Rendering help to an injured individual usually means being trained in first aid and this skill is not a difficult one to master. Today, first aid training is classified as an immediate help given to a sick or injured person until extensive medical treatment is available. More than just a job, it is a lifestyle you adopt after having learned the basic do’s and don’ts of medical help. The methods you are taught to adopt become second nature in an emergency situation that calls for it.
As an event planner, we do our best to expect the unexpected. It is tough to pinpoint how many people may need your attention at a given moment. At best, our first aid kits hold the key items that allow us to manage a situation. In other instances, our training kicks in and we assist emergency responders to the best of our ability.
Having been certified as a first aid trainer, it really puts into perspective how useful first aid training is in our field. Bear in mind, as an event planner you are the first and last person onsite where carpenters, AVL equipment and F&B caterers are all present to provide the necessary setup. In some cases, these vendors can have heavy-duty equipment, use high electricity voltage and will be walking around in areas where accidents can occur. This is where situational awareness and knowledge of first aid comes into practice.
Being onsite is also a good test in testing your knowledge of what you have understood during your training as a first aider and are well-versed in the right methods to apply. As they say, practice makes perfect!
Prior to being trained as a first aider, I would rely on instinct on how to react. However, since my training, I am aware that there should be a minimum of 1x first aid box per 100 guests in order to be able to sufficiently tend to any medical issues.
One personal experience that taught me the importance of first aid treatment and also the importance of being able to react quickly as an event planner, was when we organised a trip for 400 people to Croatia. For context, our activities took place along a beach with guests having full access to the warm and inviting waters.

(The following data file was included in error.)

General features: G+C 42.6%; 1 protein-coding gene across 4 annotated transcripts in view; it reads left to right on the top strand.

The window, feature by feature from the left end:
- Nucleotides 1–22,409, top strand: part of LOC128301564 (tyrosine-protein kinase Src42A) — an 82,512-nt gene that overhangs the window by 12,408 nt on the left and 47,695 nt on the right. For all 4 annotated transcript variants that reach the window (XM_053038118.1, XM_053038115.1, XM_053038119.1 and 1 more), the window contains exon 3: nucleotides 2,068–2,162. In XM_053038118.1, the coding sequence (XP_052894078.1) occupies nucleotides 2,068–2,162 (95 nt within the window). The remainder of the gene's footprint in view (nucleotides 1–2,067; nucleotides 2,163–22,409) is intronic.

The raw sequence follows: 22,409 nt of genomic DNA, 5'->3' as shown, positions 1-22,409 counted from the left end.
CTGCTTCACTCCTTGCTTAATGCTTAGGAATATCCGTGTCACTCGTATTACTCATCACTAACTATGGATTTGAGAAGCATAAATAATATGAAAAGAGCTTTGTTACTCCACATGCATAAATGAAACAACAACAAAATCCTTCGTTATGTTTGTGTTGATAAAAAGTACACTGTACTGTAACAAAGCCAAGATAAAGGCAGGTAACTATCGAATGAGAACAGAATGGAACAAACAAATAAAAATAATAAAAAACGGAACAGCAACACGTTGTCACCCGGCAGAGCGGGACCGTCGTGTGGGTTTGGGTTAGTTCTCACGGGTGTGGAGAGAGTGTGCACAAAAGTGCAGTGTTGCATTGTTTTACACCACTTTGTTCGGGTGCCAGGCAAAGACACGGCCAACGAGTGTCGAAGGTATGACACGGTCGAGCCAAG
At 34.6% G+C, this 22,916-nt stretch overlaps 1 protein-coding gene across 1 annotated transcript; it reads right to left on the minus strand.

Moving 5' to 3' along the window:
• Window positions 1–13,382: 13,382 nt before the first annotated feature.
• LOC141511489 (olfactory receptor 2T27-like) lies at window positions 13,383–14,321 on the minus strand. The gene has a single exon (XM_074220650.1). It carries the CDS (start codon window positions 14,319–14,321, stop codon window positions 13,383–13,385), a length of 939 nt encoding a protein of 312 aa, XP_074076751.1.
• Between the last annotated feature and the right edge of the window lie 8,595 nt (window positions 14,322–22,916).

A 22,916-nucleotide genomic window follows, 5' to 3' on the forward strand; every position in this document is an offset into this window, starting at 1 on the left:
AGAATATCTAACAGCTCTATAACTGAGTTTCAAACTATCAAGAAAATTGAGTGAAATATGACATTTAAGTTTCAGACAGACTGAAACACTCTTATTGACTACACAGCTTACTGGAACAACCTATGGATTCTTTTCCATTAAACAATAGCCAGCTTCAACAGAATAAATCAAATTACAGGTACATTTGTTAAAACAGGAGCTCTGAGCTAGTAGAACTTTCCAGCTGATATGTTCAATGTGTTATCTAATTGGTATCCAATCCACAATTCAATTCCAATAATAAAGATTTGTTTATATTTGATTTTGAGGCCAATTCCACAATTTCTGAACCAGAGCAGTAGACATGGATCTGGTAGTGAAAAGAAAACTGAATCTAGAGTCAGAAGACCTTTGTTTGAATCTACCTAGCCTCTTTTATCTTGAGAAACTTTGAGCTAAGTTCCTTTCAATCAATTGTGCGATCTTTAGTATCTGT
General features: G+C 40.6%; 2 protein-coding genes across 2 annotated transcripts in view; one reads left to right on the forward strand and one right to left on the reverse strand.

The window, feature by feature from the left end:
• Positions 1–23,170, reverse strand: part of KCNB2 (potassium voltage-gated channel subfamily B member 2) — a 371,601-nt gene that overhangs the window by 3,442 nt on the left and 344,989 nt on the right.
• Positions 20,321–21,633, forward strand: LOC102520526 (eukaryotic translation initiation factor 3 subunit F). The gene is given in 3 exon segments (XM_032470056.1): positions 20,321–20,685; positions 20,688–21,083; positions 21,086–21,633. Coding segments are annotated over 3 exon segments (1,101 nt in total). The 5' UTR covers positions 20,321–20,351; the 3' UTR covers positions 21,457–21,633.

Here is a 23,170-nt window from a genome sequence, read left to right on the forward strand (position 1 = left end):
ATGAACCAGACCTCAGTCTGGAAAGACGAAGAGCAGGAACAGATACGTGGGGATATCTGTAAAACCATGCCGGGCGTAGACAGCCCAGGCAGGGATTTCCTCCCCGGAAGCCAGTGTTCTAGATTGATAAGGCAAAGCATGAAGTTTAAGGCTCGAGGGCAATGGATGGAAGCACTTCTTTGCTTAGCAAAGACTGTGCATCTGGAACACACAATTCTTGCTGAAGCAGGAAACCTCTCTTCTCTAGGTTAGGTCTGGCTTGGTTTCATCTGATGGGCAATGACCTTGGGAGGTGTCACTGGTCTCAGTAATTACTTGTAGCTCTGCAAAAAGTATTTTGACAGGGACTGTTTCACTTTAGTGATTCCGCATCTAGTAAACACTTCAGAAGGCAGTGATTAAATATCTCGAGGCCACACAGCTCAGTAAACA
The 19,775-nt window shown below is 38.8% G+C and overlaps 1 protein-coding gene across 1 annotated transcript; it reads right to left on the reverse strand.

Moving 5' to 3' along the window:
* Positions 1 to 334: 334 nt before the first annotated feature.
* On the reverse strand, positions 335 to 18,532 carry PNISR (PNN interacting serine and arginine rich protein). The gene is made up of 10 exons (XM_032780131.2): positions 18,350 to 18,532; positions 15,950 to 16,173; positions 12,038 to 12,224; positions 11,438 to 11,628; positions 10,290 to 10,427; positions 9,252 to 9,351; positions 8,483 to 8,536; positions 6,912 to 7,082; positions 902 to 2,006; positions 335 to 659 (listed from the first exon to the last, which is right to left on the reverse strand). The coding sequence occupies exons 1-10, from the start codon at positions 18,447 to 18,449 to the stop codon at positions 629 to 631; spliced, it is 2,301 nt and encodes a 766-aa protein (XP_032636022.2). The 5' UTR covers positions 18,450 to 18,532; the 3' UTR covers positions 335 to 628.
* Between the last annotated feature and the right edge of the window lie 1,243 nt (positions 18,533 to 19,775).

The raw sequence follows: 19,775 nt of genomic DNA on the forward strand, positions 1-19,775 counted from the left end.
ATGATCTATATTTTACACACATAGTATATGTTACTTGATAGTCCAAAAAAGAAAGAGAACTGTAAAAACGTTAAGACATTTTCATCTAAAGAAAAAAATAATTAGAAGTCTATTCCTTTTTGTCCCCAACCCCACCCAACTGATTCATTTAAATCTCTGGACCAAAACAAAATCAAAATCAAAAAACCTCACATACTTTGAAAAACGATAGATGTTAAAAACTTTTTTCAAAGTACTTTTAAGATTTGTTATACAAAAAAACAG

Having conducted an event there the year prior with no incidents, it was a lesson for us to learn when we had multiple guests requiring medical assistance for their casualties. We had sports injuries, cuts and grazes and even guests who had stepped on the spines of Sea Urchins. This allowed me to tap into my skills as a first-aider and think on my feet when I was unable to find items not issued in a standard first aid box. I also had to ensure that each step taken did not risk the health and safety of the patient or myself.
While this was not a typical crisis situation, it was certainly unanticipated. As a team, we had each stage fully under control. As a Senior Event Executive, this was a learning curve for me and a lesson in event planning. I was able to attend to multiple patients at one time to ensure that they were well taken care of and comfortable. At the end of the day, seeing the satisfaction and relief on each individuals face was what made me realise just how our role is in ensuring the safety of each individual. The gratitude expressed by the guests made an overwhelming situation worth it.
I would definitely recommend all event planners to consider first-aid training. While it can often be seen as an afterthought, being able to attend to patients onsite ensures that an event planner can de-escalate a situation and avoid having large groups of people being rushed off in an emergency. This can really change the feel of an event and the outlook for those who would be standing by. It also gives the guests that sense of confidence in the team organising the event. This goes to show that we as event planners (and first aiders) know what we are doing and are ready for what may come!